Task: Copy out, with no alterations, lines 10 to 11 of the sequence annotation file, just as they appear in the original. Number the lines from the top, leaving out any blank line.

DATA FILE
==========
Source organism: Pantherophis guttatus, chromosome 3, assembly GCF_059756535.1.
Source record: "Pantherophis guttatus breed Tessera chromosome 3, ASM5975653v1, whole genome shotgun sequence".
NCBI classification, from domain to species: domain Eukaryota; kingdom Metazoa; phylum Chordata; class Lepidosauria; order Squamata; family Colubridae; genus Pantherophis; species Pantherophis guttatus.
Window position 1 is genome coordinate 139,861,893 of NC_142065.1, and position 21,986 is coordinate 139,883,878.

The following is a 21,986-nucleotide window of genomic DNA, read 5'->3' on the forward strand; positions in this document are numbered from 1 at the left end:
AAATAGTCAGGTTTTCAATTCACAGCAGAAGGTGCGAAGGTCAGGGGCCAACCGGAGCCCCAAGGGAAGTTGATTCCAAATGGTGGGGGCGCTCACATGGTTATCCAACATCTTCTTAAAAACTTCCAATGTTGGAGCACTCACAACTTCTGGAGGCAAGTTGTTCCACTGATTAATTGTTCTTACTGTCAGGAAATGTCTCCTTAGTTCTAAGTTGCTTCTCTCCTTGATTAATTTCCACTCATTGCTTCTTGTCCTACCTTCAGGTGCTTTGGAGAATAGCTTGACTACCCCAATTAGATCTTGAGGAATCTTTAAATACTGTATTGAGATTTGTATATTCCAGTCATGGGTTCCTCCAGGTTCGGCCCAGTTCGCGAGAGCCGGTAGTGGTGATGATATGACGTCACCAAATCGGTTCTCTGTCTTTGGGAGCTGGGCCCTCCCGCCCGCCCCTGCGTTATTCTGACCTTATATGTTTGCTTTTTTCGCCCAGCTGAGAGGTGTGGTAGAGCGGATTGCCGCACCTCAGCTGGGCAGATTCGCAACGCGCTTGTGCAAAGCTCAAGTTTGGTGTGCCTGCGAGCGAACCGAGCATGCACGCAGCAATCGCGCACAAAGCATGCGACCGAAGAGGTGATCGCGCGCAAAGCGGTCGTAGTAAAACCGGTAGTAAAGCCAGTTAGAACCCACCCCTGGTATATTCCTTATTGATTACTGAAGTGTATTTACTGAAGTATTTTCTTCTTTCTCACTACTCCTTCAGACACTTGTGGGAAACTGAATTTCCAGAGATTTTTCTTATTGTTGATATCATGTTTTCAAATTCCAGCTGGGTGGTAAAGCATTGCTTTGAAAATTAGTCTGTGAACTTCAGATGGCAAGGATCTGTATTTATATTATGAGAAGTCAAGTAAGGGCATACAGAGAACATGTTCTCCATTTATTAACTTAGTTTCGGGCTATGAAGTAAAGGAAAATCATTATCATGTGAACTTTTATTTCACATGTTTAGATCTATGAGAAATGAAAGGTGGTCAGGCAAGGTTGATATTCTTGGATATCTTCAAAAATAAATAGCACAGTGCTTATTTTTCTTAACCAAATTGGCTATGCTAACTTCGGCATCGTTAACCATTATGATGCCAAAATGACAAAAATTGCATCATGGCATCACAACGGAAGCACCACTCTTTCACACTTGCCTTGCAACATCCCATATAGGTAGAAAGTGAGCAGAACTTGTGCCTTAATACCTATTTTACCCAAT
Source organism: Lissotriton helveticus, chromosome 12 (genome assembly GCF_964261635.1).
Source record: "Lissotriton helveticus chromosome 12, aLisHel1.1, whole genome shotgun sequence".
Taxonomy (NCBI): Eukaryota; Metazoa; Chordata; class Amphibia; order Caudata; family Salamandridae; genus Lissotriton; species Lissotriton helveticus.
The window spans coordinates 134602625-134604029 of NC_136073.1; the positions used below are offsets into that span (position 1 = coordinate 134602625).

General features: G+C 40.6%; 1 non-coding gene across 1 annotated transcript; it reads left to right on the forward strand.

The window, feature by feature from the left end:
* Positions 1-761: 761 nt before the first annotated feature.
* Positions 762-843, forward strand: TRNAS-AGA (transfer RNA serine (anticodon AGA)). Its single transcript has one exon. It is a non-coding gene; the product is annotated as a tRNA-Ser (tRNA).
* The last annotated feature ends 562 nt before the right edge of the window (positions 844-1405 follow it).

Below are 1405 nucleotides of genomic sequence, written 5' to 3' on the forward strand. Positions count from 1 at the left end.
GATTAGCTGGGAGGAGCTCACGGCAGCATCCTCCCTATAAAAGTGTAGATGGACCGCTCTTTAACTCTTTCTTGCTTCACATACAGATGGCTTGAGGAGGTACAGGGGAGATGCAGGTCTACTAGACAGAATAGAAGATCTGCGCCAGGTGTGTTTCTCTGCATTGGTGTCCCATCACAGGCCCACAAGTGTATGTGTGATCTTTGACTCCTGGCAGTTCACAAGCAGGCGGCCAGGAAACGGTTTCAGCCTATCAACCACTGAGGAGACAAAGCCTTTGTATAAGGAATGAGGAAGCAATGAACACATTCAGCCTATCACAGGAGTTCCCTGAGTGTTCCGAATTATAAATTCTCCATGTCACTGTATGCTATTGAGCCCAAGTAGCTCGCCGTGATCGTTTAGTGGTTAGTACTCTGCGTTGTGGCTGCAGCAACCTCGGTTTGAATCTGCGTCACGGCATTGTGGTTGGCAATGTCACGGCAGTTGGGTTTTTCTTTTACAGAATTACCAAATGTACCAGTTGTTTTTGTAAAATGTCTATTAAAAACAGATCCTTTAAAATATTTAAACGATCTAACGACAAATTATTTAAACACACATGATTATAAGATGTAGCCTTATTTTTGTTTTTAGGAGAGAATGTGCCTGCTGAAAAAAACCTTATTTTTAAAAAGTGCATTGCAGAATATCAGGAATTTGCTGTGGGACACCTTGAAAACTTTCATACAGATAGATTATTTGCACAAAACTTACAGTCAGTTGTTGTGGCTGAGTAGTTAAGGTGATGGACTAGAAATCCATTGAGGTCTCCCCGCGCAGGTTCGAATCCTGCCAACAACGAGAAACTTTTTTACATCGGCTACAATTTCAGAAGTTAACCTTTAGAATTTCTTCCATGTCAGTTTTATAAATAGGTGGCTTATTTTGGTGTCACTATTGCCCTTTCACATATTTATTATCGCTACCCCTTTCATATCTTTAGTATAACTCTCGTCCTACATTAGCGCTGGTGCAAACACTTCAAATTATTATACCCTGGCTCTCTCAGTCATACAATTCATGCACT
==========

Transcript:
The window spans coordinates 134602625-134604029 of NC_136073.1; the positions used below are offsets into that span (position 1 = coordinate 134602625).

General features: G+C 40.6%; 1 non-coding gene across 1 annotated transcript; it reads left to right on the forward strand.